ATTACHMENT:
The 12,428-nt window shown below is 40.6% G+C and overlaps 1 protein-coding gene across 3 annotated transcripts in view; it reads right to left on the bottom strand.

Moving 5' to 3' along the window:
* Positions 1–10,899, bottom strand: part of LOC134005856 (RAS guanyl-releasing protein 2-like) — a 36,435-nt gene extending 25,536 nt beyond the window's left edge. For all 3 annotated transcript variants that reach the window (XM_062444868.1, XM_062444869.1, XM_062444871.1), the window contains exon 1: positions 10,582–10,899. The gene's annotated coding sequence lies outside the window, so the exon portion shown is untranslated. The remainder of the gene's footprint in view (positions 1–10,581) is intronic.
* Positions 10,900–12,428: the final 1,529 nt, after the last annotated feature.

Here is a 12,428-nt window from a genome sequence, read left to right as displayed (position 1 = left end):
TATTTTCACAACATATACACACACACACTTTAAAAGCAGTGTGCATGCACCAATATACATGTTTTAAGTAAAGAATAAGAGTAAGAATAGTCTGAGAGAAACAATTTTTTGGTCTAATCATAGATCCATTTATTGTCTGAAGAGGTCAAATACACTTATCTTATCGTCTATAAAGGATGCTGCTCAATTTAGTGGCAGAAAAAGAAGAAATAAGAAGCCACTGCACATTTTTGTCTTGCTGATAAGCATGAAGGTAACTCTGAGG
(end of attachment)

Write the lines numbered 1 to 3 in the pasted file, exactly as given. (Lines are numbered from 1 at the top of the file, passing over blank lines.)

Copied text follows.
The 12,428-nt window shown below is 40.6% G+C and overlaps 1 protein-coding gene across 3 annotated transcripts in view; it reads right to left on the bottom strand.

Moving 5' to 3' along the window:
* Positions 1–10,899, bottom strand: part of LOC134005856 (RAS guanyl-releasing protein 2-like) — a 36,435-nt gene extending 25,536 nt beyond the window's left edge. For all 3 annotated transcript variants that reach the window (XM_062444868.1, XM_062444869.1, XM_062444871.1), the window contains exon 1: positions 10,582–10,899. The gene's annotated coding sequence lies outside the window, so the exon portion shown is untranslated. The remainder of the gene's footprint in view (positions 1–10,581) is intronic.